It’s both a beautiful and some times disparaging thing when a daughter idolizes her Mom. Especially when, despite the mother’s best efforts, she could not be the kind of Mom that she needed to be. It’s so conflicting to want to be like your mother both because of and despite her faults.

I have had my own bouts with clinically diagnosed depression.  At times, I have questioned whether it is actually the uncompromising pulls of high and low that strangle me and not just the low.  Either way, the force that is my entangled brain has, at times, left me fighting the urge to run away.  To escape and embark on an anonymous life.  A life free of my current self.  In a sense, a life void of authenticity that allows more choice in how I can be perceived.  My mother did this.

According to my sister, Mom would sometimes be gone for weeks at a time only to return wearing a waitress uniform adorned with a name tag that read Alice.  My mom’s name was Connie.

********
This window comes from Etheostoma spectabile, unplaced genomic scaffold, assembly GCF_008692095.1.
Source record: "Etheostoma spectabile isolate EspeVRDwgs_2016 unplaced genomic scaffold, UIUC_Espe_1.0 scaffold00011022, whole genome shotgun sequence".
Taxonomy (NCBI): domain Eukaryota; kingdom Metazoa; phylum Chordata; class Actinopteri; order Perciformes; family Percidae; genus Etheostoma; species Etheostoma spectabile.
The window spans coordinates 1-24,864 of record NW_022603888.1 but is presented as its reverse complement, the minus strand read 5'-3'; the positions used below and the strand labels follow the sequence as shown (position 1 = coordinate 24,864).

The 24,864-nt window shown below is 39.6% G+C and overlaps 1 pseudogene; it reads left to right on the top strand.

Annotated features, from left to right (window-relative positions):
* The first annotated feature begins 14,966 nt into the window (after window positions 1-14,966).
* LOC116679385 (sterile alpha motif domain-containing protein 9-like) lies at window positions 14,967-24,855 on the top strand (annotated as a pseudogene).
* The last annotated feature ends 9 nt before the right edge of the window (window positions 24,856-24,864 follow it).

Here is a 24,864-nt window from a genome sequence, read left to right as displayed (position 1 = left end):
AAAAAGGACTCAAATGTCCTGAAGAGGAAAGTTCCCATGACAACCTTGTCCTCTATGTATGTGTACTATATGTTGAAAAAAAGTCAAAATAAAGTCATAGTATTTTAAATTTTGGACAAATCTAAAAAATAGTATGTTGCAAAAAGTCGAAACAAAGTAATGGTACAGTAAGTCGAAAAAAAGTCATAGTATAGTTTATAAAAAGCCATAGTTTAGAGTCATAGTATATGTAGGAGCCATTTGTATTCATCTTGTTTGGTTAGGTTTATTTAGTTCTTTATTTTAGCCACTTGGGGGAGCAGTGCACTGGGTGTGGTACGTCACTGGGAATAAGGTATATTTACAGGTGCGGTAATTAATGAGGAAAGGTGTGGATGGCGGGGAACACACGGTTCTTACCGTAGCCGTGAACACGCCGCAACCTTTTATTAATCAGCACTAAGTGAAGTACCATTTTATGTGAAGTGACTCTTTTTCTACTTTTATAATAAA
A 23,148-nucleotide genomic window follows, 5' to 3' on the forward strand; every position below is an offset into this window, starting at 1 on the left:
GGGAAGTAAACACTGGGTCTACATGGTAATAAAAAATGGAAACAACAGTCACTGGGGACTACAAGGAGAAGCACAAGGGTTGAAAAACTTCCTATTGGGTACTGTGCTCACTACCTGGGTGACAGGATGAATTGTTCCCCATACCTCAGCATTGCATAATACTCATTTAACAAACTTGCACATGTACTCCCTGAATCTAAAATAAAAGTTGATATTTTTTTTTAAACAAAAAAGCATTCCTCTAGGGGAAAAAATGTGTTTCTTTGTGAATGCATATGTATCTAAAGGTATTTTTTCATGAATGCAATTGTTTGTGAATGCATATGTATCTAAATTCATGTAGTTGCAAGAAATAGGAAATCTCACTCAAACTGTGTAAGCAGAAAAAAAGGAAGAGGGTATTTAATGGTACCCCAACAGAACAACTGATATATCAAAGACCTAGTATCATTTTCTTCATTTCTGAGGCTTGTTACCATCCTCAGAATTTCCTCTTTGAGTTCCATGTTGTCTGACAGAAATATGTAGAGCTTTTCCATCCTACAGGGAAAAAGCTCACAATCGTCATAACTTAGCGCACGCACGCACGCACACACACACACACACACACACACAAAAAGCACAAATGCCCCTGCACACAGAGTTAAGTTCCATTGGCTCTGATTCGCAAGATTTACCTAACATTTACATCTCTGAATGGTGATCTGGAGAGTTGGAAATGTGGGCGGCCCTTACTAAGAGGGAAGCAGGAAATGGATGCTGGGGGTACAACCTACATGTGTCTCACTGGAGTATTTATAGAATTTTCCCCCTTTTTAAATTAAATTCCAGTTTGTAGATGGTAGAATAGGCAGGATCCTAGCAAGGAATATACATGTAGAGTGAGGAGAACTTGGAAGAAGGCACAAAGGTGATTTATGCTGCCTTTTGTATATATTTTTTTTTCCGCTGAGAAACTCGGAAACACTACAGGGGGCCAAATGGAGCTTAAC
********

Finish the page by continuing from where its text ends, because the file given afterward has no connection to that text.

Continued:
A few years ago, I googled my Mom’s name because I was that desperate to find clues about who she was.  I surprisingly stumbled upon an arrest record in North Carolina from January of 1985.  At that time, Mom lived in Florida and my oldest sister was due to give birth to her first child.  My Mom had been arrested for larceny, impersonating someone else and somehow ensued a police car chase.

I was conflicted with anger and jealousy.  Her choices hurt her family.  Still somehow I craved to go on my own “adventure”.  That is the problem with glorifying someone.  Their actions are excused.  Especially when that person is your Mom and part of you is her.  I know that it was her untreated illness that helped fuel her disappearances.  I just wish I knew where she was on that polar line that ran through her mind when she would choose to leave.  And just how much of it was a choice.

When I first considered starting a blog, I thought about using an alias. I finally decided it would defeat my purpose. Writing is a cathartic experience for me and I no longer want to experience that in hiding or alone or in search of answers I have no real way of knowing.  I can’t keep chasing the missing pieces of the puzzle.  It’s best left unfinished but placed in a frame and hung to be honored anyway.  The whole picture isn’t really necessary to me anymore.  The love is in the pieces that are connected.